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Kennedy, James, ? 1406-1465, Bishop of St Andrews

Biographical Information

Occupation, Sphere of Activity

James Kennedy born about 1406, was sent to the continent to study canon law and theology. In 1437, he was appointed Bishop of Dunkeld, and consecrated in 1438. He set himself to reform abuses, and attended the general council of Florence, in order to obtain authority from Pope Eugenius IV for his contemplated reforms. Eugenius did not encourage him in his schemes, but instead appointed him Abbot of Scone, in 1439. While he was at Florence, Henry Wardlaw, bishop of St. Andrews, died, 6 April 1440, and upon Kennedy's return to Scotland, in 1441, he was installed in the see. He celebrated his first mass in his cathedral of St. Andrews on 30 September 1442, and at once resumed his efforts in reform.

During the minority of James II, Kennedy took a leading part in political affairs, and was frequently able to reconcile contending noblemen. He was made Chancellor, in May 1444, after the expulsion of Sir William Crichton, but resigned the office a few weeks later on finding that his duties interfered with his ecclesiastical work. When the schism in the papacy assumed a very critical character, Kennedy undertook a journey to Rome with the intention of promoting reconciliation. He obtained a safe-conduct through England from Henry VI, dated 28 May 1446. His efforts were unsuccessful, and he probably soon returned home.

In 1450, he founded St. Salvator's College in St. Andrews, endowing it liberally with the teinds of four parishes that had formerly belonged to the bishopric. His foundation was confirmed by Pope Nicholas V in a bull dated 27 February 1451. The new College served as both a collegiate church and a school for the training of priests. By concentrating on the study of Theology, Kennedy was reacting against the trend by ecclesiastics of seeking promotion through a legal career, and attempting to obtain a supply of learned and zealous pastors. The college was endowed with thirteen persons of which three were to be theologians, four to be masters of arts, and six to be poor clerks able and fit for pursuing the speculative sciences.

As a former student in the Faculty of Arts, Kennedy was aware of the problems and needs of St Andrews University. He was also aware of the need to establish law and order if the University were to survive the disintegrating forces of schism and poverty. Kennedy's plan was to intergrate all parts of the University in an ordered whole.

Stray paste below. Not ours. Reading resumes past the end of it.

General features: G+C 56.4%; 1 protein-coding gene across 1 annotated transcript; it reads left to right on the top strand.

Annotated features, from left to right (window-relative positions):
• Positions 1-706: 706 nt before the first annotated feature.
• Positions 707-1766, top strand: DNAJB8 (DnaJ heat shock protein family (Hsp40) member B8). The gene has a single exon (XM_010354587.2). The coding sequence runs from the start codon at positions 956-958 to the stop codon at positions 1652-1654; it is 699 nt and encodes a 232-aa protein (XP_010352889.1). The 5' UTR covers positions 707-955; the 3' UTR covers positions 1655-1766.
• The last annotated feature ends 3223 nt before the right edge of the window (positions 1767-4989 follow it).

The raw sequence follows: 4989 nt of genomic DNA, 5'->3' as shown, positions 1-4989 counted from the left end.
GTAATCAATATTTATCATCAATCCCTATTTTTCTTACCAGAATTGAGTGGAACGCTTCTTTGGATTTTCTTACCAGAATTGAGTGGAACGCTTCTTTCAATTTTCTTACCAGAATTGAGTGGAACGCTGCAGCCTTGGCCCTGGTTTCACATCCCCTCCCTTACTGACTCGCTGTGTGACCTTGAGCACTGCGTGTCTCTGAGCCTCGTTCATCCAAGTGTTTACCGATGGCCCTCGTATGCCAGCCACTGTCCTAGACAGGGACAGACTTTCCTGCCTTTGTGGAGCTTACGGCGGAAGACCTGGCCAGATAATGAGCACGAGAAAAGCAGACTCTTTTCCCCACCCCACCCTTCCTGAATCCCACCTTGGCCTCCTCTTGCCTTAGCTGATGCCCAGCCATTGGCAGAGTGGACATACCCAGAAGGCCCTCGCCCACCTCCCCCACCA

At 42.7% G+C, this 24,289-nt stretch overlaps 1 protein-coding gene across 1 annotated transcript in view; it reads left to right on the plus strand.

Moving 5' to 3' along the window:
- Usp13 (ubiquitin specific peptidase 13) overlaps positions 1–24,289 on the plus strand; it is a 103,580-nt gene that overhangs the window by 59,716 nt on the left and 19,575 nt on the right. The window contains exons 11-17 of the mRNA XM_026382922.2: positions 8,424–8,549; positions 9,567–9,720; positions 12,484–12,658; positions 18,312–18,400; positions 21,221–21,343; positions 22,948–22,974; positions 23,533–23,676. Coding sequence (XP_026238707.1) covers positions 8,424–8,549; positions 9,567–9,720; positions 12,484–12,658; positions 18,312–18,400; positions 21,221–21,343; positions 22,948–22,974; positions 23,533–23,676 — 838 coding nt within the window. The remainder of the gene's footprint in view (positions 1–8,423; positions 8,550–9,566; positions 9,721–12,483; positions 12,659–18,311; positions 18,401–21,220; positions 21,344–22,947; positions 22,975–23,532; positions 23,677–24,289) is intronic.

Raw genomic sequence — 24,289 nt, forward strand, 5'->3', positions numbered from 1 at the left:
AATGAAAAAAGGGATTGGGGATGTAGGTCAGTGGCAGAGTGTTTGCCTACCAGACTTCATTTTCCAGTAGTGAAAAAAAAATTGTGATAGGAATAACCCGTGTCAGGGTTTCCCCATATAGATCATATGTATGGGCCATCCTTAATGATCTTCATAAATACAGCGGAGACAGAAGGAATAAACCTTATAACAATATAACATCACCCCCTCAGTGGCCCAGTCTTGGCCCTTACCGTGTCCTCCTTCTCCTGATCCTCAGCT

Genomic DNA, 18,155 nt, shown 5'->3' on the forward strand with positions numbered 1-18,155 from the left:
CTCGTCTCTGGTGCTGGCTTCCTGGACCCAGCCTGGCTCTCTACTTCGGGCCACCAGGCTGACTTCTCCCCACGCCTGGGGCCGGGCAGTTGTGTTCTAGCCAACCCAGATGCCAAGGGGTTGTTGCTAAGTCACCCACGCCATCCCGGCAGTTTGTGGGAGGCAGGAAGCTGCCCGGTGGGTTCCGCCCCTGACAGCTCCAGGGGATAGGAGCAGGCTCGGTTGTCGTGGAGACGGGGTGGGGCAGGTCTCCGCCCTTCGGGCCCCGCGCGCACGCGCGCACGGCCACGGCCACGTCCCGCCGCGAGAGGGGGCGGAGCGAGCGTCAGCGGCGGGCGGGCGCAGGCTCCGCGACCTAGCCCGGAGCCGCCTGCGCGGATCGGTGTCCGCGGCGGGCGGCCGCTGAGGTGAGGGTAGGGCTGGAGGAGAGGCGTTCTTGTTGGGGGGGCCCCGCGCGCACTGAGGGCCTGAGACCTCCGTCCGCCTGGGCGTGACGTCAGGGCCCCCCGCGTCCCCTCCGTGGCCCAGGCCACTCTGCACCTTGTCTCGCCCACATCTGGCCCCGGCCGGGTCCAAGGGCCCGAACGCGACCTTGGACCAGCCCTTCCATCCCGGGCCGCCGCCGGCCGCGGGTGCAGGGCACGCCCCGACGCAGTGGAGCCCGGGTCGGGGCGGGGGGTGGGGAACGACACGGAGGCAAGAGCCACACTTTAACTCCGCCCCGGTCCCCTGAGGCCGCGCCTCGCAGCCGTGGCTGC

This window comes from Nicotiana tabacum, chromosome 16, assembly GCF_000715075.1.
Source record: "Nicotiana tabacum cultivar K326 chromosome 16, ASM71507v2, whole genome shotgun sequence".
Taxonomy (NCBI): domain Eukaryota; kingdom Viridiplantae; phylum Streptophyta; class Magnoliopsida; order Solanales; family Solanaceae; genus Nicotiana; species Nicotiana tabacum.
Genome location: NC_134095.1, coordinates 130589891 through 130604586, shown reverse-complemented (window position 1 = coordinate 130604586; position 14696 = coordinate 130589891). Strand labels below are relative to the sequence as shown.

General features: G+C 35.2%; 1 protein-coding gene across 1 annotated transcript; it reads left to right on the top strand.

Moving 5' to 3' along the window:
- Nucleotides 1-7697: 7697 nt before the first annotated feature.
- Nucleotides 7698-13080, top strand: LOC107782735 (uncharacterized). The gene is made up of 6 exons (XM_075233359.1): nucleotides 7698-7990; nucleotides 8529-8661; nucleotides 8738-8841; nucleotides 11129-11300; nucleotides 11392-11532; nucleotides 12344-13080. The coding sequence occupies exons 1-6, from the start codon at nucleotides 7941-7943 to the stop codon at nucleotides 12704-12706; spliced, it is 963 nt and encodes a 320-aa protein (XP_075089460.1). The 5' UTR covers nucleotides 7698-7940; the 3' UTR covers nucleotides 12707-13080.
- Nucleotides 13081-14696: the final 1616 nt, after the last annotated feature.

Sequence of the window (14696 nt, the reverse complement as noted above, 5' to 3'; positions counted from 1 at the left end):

In 1458, Kennedy made some alterations in the foundation-charter of the College of St Salvator, in the light of seven years experience, which received the approval of Pope Pius II by bulls dated 13 September 1458, and 21 October 1458. The revised charter emphasised the need for firm governance and efficiency directed toward a well-ordered moral life and the strengthening of religion. However, Kennedy's scheme for a peacefully united University were not entirely successful, and after his death, bitter rivalries came to the surface, culminating in a struggle between the Provost of St Salvator's and the Principal of the Pedagogy.

Kennedy also established the Grey Friars monastery in St. Andrews. He built a large boat called the Saint Salvator, which was frequently used by royal personages, and regarded as a marvel, until it was wrecked near Bamborough while on a voyage to Flanders in 1472.

After the death of James II in 1460, Kennedy was chosen one of the seven regents during the minority of James III, and to him was committed not only the charge of the kingdom, but the pacification of the nobles associated with him in the government.

Kennedy died on 10 May 1465. He was buried in a magnificent tomb which he had built in St. Salvator's Chapel. He had, it is believed, procured the design and materials from Italy. The ruins are still visible. In 1683, Kennedy's tomb was opened, and there were found hidden in it six splendidly decorated maces secreted there at the time of the Reformation. Three of these were retained at St. Andrews, while the others were presented to the Universities of Edinburgh, Glasgow, and Aberdeen.

Relationships

Kennedy was the third and youngest son of Sir James Kennedy of Dunure, Ayrshire, by Lady Mary (Stewart), countess of Angus, and daughter of King Robert III. He was therefore a cousin of King James II. His eldest brother was, Gilbert, first lord Kennedy

Kennedy had a long and friendly association with Bishop William Turnbull, founder of the University of Glasgow, in 1451. The new University in Glasgow was complementary to St Andrews University, and some of the earliest teachers and administrators at Glasgow brought their experience from St Andrews.

Other Significant Information

None

Honours, Qualifications and Appointments

1437: Bishop of Dunkeld

1439: Abbot of Scone

1441-1465: Bishop of St Andrews

1444: Chancellor

1460-1465: Regent

Notes

List of sources for the biographical information:

Dunlop, A.I., Acta Facultatis Artium Universitatis Sanctiandree, 2 Vols., (, Oliver & Boyd, 1964)

Harrison, B. (editor), Dictionary of National Biography, ( http://www.lib.gla.ac.uk/Resource/Databases/d.shtmlOxford University Press, 1995)

Rules or Conventions

Authority record created according to the National Council on ArchivesRules for the Construction of Personal, Place and Corporate Names (NCA Rules)1997 and International Council on Archives: Ad Hoc Committee on Descriptive StandardsInternational Standard Archival Authority Record for Corporate Bodies, Persons and Families (ISAAR)CPF1995.

Author and Date of Biographical History

Personal name authority record compiled for the GASHE project by John O'Brien, Glasgow University Archive Services, 8 August 2002